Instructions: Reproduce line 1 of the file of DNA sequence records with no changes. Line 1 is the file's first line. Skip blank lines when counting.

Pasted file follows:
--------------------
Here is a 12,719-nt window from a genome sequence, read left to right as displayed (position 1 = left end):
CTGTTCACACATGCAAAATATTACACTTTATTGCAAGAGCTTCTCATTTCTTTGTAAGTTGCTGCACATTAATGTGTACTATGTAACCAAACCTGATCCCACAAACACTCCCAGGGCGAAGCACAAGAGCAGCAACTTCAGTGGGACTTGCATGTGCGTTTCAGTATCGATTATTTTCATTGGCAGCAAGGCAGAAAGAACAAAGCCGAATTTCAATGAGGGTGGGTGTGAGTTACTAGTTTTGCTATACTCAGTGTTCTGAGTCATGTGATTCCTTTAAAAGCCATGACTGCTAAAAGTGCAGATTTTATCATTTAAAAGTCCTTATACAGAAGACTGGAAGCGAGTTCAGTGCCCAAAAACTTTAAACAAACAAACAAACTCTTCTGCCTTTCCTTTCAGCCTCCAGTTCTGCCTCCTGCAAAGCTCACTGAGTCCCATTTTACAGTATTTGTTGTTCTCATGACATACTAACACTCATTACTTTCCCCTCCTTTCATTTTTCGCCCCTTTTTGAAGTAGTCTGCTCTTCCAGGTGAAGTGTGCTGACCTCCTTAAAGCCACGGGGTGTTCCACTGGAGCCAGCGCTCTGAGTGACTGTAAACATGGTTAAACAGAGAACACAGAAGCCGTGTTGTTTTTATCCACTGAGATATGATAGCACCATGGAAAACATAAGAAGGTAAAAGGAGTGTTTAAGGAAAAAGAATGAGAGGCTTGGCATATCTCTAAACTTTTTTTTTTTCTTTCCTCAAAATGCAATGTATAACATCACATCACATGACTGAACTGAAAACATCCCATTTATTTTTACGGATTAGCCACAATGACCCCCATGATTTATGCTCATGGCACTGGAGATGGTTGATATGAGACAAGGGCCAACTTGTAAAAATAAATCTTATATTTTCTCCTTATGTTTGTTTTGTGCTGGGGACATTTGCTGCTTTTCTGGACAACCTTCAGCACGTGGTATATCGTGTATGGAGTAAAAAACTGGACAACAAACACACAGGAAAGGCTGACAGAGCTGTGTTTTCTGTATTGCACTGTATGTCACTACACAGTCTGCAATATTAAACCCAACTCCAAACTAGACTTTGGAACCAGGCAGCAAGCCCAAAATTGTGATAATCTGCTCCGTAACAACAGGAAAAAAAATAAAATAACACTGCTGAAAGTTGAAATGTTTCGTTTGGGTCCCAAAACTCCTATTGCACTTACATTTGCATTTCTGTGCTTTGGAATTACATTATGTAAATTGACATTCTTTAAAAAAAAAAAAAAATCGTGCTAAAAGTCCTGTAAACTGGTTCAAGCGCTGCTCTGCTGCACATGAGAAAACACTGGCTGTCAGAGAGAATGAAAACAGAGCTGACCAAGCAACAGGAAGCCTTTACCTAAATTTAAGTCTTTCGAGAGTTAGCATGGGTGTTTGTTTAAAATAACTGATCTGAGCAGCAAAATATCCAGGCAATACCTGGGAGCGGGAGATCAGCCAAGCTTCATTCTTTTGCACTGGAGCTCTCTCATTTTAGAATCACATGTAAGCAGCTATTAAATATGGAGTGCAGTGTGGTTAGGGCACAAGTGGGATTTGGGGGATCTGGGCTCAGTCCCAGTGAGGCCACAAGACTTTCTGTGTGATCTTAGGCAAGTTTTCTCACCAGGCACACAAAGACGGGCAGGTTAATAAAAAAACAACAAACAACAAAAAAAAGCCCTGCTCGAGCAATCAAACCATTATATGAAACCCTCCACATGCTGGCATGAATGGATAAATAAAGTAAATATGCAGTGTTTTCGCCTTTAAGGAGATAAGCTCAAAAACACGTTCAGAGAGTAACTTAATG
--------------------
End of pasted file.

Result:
Here is a 12,719-nt window from a genome sequence, read left to right as displayed (position 1 = left end):